One of the most important services you can offer a client is to get to know the characters in their story. You’ll evaluate the story based on the characters and how they relate to the story.
Making a list of the characters in every scene forces you to focus on the character arc, how many characters are in each scene, the character names. Once you know and remember the character names, can keep track of the characters.
Characters in a scene are those who have a role in the scene. If you think of a play, the characters in a scene are the characters on the stage. The characters mentioned in a scene are those who the characters on stage talk about.
So let’s get into detail.
The moment a character enters a story, their character arc begins.
The first time a character appears, they must be introduced to the reader. This is where you as the editor evaluate how much time was spent on describing the character. Ask yourself, was the description the right amount for the importance of the character in the story.
For a major character, the writer should place more emphasis on introducing the character.
For a minor character, the writer should describe as little as possible and still keep the reader engaged and not confused.
When describing a character for the first time, the writer should describe the character so the reader:
- Can conjure up a physical image of the character.
- Understands the POV character’s interpretation of the new character.
Review how a new character is presented. Consider their appearance, how they speak, what their mannerisms are, their actions, and how they interact with other characters. Also, consider whose eyes the new character is being seen from and check if the description something that character would think or feel.
For example, a rough and tumble character might look at a banker from a city and sneer at the manicured fingernails, whereas a pedicurist might look at the same character and be impressed with the care the person takes in their appearance.
Recommend the writer cut details that don’t move the story forward. For example, if a character’s length of time in their job is not important, then recommend the writer cut that detail.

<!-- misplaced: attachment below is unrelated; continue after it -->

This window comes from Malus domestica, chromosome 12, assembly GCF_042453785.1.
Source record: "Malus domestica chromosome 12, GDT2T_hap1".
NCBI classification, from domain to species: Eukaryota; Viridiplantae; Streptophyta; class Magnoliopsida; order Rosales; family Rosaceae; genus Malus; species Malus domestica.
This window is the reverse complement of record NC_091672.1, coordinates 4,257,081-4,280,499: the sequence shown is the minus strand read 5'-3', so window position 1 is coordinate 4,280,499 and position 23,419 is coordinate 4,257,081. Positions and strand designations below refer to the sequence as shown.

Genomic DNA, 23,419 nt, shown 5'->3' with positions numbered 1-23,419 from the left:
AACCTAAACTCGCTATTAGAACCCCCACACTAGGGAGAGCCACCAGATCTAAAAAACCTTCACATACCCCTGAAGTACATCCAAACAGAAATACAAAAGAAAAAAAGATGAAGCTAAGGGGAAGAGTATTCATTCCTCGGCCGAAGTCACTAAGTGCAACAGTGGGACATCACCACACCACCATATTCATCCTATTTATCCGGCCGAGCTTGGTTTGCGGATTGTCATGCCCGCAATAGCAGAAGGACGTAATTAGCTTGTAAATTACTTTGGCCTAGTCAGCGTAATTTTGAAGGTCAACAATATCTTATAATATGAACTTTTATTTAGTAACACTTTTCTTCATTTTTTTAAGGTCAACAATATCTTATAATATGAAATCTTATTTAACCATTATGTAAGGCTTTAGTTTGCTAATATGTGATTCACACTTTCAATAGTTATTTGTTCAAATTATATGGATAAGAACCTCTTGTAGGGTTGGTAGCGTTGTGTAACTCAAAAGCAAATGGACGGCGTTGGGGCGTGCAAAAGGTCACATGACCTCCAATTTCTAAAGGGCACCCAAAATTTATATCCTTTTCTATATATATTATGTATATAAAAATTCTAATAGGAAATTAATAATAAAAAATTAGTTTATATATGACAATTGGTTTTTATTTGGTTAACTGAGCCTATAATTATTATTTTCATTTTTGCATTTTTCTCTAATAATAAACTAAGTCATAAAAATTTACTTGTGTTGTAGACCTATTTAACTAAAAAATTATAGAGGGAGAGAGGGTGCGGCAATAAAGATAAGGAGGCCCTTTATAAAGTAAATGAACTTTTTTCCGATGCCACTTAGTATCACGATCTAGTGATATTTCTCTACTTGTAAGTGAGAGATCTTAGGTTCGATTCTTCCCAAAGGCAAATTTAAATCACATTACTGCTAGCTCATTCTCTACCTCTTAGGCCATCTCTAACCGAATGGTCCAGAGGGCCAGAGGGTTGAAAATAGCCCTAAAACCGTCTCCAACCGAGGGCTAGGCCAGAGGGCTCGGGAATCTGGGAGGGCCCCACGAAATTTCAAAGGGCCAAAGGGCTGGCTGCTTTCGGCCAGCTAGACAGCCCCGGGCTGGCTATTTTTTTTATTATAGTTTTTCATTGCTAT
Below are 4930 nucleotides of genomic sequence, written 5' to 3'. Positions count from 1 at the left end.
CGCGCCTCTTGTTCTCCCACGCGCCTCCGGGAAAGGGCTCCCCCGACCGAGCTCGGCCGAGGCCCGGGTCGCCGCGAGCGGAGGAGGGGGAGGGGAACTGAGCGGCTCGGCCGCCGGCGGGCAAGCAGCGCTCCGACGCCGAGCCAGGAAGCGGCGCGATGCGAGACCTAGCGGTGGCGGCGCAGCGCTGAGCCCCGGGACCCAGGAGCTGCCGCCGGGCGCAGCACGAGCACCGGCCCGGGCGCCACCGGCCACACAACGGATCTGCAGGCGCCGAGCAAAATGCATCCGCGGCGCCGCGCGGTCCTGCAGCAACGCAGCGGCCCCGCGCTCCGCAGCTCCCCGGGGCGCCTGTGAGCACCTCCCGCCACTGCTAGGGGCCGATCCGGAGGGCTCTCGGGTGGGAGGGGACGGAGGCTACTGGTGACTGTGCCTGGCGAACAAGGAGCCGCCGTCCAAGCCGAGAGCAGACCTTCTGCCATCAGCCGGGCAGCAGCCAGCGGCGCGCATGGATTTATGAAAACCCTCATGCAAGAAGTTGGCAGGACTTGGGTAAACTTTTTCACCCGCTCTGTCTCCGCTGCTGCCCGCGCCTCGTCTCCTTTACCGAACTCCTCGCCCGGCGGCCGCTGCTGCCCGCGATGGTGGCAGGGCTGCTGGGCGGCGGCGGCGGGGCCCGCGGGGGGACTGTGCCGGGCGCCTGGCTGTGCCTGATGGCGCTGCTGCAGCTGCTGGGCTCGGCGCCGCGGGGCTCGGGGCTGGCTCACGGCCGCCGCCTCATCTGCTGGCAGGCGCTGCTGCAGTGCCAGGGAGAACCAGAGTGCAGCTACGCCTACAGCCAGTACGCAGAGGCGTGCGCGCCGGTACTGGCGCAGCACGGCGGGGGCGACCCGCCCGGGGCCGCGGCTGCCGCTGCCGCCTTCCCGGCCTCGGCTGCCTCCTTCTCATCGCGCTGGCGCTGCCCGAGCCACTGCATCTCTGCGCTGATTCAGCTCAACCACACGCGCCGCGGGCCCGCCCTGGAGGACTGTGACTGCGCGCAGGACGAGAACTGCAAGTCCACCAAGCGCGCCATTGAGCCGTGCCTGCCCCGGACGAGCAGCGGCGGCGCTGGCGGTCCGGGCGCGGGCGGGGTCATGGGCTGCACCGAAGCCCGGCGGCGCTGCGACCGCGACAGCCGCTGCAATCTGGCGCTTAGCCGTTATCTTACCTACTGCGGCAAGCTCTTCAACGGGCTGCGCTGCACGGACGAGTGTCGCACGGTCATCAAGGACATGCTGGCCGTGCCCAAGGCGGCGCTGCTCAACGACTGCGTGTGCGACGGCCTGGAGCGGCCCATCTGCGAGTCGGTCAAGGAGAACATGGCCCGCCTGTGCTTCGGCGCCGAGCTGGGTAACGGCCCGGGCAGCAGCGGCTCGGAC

The last scene for a character in the story is the end of the character arc.
Too Many Characters:
The more time a reader spends with a character, the more time they have to connect with that character. If there are too many characters, the reader doesn’t get enough time with the important characters.
Mark the scenes within the story where you think there are too many characters and make suggestions on how the writer can reduce the number.
Review the list of characters and look for names that are too similar to each other. Names that start with the same letter, have the same number of syllables, or end with same letters can confuse the reader. Tell your writer if this is the case and make suggestions on how they could fix the issue.
Keep Track of Characters:
Keeping track of characters, means knowing if the main characters are in the key scenes.
With a list of characters per scene, you can look for the following issues:
1 Protagonist not in the key scenes:
It’s important the protagonist is in the major scenes such as the inciting incident, plot points, and climax. Without the protagonist in the climax scene, the reader will be disappointed.
2 Protagonist and Antagonist Together:
If there is a lack of tension in the story a writer and put the protagonist and antagonist in the same scene.
- Review how a new character is presented and evaluate appropriateness.
- Mark the scenes within the story where you think there are too many characters and make suggestions on how the writer can reduce the number.
- Review the list of characters and look for names that are too similar to each other.
- List what scenes the protagonist and/or antagonist are in.
These few actions will help you get to know the characters and make specific recommendations to your clients.
A Fictionary StoryCoach helps writers tell a powerful story and makes the writer’s voice shine! You can now try Fictionary StoryCoach for editors for free for one month!
And there’s more. The Fictionary Certified StoryCoach training is available.
Do you want to become a Fictionary Certified StoryCoach? Check out Fictionary Certified StoryCoach Training.
If you’d like to take the training, send me (Kristina) an email at [email protected] telling me why you’d like to become a Fictionary Certified StoryCoach, and I’ll give you a discount.
The Fictionary StoryCoach Certification training program helps editors deliver a comprehensive and objective editorial package using StoryCoach software.
We developed this training for two reasons.
- The first is for fiction editors to have a place to learn how to perform a high-quality story edit, get certified, and then have a tool (StoryCoach) that helps them perform exceptional story edits.
- The second is for writers to know they are dealing with a professional editor who understands story when they hire a Fictionary Certified StoryCoach.
For more on story coaching check out: What is a Story Coach?